With the dawn of the new decade, the Fashion of longer skirts such as maxi and midi was essentially in Vogue. Journalist Christopher Booker did give two reasons for this change: firstly, “there was almost nowhere else to go…the miniskirts could go no higher”; and secondly, “dressed up in miniskirts and shinny PVC macs, given such impersonal names as ‘dolly birds,’ girls had been transformed into throwaway plastic objects.” Indeed, the increasing length of hemlines coincided with the feminist movement. However, mini was regarded as a symbol of liberation in the 1960s. Even the advocates of women’s rights and issues like Gloria Steinem and Germaine Greer wore these.
• In the 1980s and 1990s:
With the new decade, shirt skirts re-emerged, especially in the form of “rah-rah.” Cheerleaders wore these short skirts at sports and other events. However, in the mid of 1980s, the “puffball” became popular though for a short period when it was worn by, among others, the Princess of Wales and singers like Shirlie and Pepsi. In addition to this, many women began to wear their business dresses. This trend continued to grow during the remaining years of the 20th century. Films and television series in the mid-1990s (Sex and the City, Friends, Ally McBeal, for example) showed how omnipresent the mini skirts had become again. Thus, mini was in Vogue during the second half of the 20th century.
• In the 21 Century:
With the turn of the new century, wearing hipster trousers became very popular among women. The micro was reworked, which may perhaps provide rhythm for the hipline. As it was revealing, the belt skirt was not worn in public. However, trousers, jeans, or leggings were also worn as formers covered each leg above the knee. Although “floaty” skirts were associated with the boho look, short skirts were also the feature of some outfits in London. For instance, minis were more in Fashion during the hot summer of 2006 than for several years, a trend that continued to be in Vogue through the autumn and winter and the following summer. But now mini skirts are becoming popular in the younger generation.
The miniskirt was replaced by a mid-skirt and skirt with modest length from several years ago. But now, a renaissance of the mini skirt can be seen in the fashion world. Online retailing and searches of mini skirts and designs have seen a rise in recent years, as reported by Topshop. In response, Topshop has decreased the length of the hemline of one of its most famous styles. Mini skirts have counter-weighed the fashion industry’s recent inclination towards more modest and decent lengths, which favored looser shapes and lowered hemlines.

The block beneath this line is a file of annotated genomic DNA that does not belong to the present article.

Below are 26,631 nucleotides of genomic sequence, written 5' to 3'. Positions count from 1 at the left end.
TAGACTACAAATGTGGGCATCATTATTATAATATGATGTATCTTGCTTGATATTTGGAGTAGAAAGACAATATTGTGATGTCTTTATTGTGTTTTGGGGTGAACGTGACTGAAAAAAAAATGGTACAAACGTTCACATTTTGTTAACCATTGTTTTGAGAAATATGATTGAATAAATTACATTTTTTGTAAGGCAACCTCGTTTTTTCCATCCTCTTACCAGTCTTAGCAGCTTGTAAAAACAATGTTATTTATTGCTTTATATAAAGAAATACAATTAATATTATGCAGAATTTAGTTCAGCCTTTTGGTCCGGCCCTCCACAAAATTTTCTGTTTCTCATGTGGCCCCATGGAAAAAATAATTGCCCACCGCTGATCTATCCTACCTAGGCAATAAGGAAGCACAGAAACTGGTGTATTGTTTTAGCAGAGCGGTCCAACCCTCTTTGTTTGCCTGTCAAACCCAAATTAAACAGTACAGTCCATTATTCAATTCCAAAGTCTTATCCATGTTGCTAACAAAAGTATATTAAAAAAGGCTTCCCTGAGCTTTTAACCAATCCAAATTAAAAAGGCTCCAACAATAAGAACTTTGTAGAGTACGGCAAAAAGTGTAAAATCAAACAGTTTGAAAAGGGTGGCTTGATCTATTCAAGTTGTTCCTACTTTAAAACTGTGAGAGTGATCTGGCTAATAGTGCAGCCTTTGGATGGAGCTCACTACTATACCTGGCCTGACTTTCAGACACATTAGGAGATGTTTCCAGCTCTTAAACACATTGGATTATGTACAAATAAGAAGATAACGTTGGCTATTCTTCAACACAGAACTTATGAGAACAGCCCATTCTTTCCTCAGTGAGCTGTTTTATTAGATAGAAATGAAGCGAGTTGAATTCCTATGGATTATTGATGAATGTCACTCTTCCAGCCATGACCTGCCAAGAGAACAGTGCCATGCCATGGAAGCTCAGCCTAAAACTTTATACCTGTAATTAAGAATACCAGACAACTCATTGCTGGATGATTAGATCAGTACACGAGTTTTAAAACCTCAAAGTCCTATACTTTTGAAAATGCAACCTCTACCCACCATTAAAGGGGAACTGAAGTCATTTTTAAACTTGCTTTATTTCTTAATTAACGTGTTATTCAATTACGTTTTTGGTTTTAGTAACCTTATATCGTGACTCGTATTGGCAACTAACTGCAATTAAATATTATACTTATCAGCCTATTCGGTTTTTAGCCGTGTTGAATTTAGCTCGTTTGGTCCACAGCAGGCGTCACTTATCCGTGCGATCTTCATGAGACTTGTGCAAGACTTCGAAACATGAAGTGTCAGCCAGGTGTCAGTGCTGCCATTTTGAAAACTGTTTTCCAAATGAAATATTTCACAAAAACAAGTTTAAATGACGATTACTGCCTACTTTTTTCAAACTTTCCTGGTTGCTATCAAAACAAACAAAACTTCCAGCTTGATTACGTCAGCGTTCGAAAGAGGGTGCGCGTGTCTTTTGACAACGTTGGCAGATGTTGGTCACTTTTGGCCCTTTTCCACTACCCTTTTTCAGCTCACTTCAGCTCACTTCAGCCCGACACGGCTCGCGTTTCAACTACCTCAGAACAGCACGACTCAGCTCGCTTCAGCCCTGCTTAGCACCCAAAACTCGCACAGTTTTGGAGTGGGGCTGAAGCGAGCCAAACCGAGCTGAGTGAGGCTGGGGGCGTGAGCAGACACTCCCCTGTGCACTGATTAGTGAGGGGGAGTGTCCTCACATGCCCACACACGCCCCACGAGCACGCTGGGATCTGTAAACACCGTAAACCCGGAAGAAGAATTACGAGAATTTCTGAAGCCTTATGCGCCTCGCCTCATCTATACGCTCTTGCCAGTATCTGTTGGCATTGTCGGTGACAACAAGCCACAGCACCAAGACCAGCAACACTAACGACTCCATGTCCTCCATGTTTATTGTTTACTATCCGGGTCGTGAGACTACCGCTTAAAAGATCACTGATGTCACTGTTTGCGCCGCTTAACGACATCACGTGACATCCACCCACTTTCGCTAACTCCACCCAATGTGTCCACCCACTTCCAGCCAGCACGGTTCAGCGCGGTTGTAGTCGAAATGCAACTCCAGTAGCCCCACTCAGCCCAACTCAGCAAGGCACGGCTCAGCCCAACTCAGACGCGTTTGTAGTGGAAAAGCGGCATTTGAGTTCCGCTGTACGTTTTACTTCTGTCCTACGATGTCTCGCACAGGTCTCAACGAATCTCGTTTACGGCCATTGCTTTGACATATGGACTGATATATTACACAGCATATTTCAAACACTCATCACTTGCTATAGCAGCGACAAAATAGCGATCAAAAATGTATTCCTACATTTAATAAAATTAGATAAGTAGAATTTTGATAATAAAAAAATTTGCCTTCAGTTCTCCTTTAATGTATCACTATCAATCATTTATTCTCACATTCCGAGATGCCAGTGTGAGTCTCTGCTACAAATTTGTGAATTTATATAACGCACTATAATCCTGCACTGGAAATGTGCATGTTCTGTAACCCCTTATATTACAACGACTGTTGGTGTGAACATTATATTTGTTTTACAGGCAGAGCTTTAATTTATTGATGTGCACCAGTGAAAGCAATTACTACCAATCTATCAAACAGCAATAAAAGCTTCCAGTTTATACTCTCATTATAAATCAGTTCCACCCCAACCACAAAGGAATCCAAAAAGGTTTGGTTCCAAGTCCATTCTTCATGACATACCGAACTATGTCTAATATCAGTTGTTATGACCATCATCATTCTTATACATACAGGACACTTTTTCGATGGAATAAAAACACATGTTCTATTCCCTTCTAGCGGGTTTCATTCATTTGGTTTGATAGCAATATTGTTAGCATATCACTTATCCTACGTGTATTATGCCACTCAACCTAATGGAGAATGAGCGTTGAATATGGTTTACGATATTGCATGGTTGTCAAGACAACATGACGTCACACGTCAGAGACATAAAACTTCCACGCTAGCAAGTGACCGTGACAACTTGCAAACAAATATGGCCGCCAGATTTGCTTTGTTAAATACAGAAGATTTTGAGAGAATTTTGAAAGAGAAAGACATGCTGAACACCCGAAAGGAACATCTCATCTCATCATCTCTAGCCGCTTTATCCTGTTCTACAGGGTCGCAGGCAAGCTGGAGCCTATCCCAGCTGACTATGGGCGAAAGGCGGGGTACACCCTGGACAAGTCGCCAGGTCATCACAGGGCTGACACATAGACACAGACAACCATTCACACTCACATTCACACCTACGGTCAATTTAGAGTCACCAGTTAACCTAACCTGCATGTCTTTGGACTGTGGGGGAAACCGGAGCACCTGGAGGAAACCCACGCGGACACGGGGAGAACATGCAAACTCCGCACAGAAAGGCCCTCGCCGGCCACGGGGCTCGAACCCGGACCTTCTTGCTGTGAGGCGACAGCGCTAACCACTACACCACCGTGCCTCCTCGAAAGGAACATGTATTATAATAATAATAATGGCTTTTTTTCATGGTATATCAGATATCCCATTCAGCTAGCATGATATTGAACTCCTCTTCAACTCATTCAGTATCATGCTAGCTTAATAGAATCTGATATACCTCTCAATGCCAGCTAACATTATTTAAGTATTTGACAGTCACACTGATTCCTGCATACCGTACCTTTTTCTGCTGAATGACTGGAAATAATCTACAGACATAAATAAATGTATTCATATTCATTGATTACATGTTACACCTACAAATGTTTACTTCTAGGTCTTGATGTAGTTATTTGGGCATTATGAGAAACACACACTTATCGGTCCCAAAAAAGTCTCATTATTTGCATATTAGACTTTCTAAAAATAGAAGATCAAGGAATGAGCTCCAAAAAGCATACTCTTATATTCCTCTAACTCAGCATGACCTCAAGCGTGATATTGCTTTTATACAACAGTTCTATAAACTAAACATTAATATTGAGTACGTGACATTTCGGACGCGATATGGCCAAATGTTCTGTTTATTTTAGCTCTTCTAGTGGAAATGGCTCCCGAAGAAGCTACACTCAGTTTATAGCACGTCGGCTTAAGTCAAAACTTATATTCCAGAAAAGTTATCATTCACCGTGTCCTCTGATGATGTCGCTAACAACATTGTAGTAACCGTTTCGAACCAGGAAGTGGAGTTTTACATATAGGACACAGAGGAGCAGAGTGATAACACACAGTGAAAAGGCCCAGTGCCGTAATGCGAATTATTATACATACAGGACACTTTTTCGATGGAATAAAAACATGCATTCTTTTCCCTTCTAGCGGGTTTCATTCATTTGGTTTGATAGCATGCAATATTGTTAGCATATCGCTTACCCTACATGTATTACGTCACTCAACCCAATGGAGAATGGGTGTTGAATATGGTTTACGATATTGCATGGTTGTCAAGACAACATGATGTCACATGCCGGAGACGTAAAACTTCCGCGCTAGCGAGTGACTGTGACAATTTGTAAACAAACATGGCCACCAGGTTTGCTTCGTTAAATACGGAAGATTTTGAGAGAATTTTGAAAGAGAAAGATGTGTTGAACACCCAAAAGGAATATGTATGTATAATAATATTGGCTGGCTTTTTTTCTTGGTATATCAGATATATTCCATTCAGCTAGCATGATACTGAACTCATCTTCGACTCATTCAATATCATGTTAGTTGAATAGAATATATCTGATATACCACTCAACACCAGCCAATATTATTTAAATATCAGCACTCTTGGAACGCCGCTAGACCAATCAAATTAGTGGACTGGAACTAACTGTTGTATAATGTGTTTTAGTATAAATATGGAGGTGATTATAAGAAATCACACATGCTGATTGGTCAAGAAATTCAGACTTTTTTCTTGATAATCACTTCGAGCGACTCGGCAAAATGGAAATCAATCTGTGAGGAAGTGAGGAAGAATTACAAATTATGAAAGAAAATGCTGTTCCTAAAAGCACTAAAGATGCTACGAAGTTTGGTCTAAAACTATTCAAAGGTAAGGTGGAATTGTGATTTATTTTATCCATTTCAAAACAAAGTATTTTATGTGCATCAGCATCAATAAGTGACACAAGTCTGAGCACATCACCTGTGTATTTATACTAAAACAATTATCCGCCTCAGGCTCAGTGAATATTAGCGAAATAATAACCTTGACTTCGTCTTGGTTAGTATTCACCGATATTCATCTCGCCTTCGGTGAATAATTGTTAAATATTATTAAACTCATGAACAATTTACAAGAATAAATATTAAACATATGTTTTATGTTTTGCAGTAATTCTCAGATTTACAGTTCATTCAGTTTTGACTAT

Reaction and Response:
As far as the reaction to this new trend is concerned, it is mixed. Public eyes have not fared well were wearing shorter lengths is concerned in recent years. For example, the television presenters Helen Skelton, Emily Maitlis, and Susanna Reid were reprimanded and rebuked for wearing hems above the knee. On the other hand, the pink miniskirt worn by the presenter Holly Willoughby on ITV’s was much liked by people. It was due to this that M&S Holly is the brand ambassador for sold 300,000 mini skirts after she wore one in its Christmas advertisement, as reported by Vogue. Pithers believes that the climate is suitable and favorable for the revival. She further says, “The current news cycle spells doom, politically, socially, and environmentally speaking. Two fingers up to all that right now are manifesting itself for me with a short hem and a big wide smile.” Thus, mini skirts have seen their revival in recent times, and people have shown a mixed response as far as wearing shorter hemlines is concerned.
Symbol of Defiance:
As dress of any time and any culture represent ideas, norms, and beliefs of that particular time and culture, so does the mini skirt. When mini was in Vogue, it was seen as a symbol of defiance. In recent times as well, mini skirts are being regarded as a symbol of defiance. In the recent wave of the #MeToo movement, when women’s bodies were politicized, the mini skirt is now again seen as a symbol of defiance. Now women think that their hemline can be as short and micro as pleases them. Wood is of the view, “Fashion has a long history of representing political and social ideas, especially because Fashion is a powerful and obvious form of communication. Perhaps the renaissance of the miniskirt can be linked with women feeling the need to reclaim their bodies.” On the other hand, mini skirts in the 1960s and the social shift triggered by the so-called teenage “youthquake” were associated, and the former was the defining part of the latter. But as far as the mini skirt of this decade is concerned, it has no age limit.
The Instagram posts of Rihanna, Hailey Bieber, and Kendall Jenner are laden with these skirts. Still, mini is also famous among some high-profile women such as Chloe Sevigny, Kate Moss, the Spice Girl Emma Bunton, and Quant herself, and all are in their 40s and beyond. Alice Gividen, Fashion and beauty editor at trend consultancy WGSN, agrees, “There is a new narrative building around traditional, feminine items.” She further says, “Sexy, skin-baring items like the mini skirts have found a new context in a time where we can celebrate femininity and sexuality, in line with ‘fourth-wave feminism and to dress up for ourselves. So, especially today, skirts are seen as a symbol of defiance, and women of all ages like to wear mini.
In short, It is one of the most liked and worn dresses in the world. Mary Quant is considered its mother, who pioneered mini in the mid of 1960s. Although it was primarily worn by young girls when it became famous in the 1960s, women of all ages like to wear mini. As dress represents ideas and thinking of society, women in the 1960s and today’s regard mini as a symbol of defiance and a statement of liberation and self-expression.